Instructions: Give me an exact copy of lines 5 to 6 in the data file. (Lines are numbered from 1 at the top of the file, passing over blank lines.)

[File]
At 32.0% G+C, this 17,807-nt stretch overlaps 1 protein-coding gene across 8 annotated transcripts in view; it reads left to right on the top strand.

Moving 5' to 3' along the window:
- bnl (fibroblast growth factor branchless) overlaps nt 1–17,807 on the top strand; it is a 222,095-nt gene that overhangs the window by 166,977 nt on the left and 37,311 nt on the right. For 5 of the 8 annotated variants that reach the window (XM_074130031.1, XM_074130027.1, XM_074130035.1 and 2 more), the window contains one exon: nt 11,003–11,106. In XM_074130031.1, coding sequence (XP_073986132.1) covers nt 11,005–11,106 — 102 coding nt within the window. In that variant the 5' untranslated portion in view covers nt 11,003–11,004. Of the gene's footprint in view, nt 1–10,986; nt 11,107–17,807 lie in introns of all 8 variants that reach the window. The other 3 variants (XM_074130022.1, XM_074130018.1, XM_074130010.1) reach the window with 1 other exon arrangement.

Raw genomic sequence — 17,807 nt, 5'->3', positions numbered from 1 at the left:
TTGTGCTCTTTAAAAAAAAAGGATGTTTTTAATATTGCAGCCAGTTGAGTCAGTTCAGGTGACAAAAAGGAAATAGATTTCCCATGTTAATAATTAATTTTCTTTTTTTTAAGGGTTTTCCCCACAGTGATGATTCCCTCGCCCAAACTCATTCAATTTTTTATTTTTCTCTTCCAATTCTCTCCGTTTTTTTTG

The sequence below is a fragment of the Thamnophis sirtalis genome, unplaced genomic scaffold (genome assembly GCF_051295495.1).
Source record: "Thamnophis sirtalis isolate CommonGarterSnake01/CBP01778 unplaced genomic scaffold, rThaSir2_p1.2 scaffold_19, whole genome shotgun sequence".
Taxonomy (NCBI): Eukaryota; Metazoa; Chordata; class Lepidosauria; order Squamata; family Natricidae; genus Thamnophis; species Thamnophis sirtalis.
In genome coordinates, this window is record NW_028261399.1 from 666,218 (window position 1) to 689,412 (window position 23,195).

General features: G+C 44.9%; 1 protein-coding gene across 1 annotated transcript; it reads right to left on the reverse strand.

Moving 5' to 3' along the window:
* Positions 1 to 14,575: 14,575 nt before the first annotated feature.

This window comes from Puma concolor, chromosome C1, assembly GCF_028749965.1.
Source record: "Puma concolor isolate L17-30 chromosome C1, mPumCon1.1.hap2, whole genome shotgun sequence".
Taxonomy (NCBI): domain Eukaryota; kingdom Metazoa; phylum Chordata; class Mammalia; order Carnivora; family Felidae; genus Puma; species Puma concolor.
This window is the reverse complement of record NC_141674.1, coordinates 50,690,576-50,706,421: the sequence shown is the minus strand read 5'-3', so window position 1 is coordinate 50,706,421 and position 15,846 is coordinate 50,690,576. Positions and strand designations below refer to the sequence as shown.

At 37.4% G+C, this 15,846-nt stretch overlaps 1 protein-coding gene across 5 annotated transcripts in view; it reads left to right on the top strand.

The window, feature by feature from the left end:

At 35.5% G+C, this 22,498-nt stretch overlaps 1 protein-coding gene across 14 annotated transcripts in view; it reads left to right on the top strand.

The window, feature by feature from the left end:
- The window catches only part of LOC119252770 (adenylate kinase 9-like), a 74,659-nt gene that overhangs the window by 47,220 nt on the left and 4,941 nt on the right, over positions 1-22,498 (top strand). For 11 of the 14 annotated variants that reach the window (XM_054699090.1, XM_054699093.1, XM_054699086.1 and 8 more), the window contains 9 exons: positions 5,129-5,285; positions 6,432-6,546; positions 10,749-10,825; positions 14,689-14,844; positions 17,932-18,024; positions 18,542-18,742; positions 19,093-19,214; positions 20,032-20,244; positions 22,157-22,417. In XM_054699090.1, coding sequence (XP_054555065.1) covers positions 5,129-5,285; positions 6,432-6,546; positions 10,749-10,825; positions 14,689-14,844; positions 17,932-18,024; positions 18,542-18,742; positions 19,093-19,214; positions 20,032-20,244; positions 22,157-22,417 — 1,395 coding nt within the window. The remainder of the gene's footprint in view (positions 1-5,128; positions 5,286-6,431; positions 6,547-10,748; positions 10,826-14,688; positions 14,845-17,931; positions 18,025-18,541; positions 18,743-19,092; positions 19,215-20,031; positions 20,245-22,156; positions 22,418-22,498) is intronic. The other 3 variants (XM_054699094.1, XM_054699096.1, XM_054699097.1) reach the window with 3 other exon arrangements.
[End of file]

TTGTGCTCTTTAAAAAAAAAGGATGTTTTTAATATTGCAGCCAGTTGAGTCAGTTCAGGTGACAAAAAGGAAATAGATTTCCCATGTTAATAATTAATTTTCTTTTTTTTAAGGGTTTTCCCCACAGTGATGATTCCCTCGCCCAAACTCATTCAATTTTTTATTTTTCTCTTCCAATTCTCTCCGTTTTTTTTG

The sequence below is a fragment of the Thamnophis sirtalis genome, unplaced genomic scaffold (genome assembly GCF_051295495.1).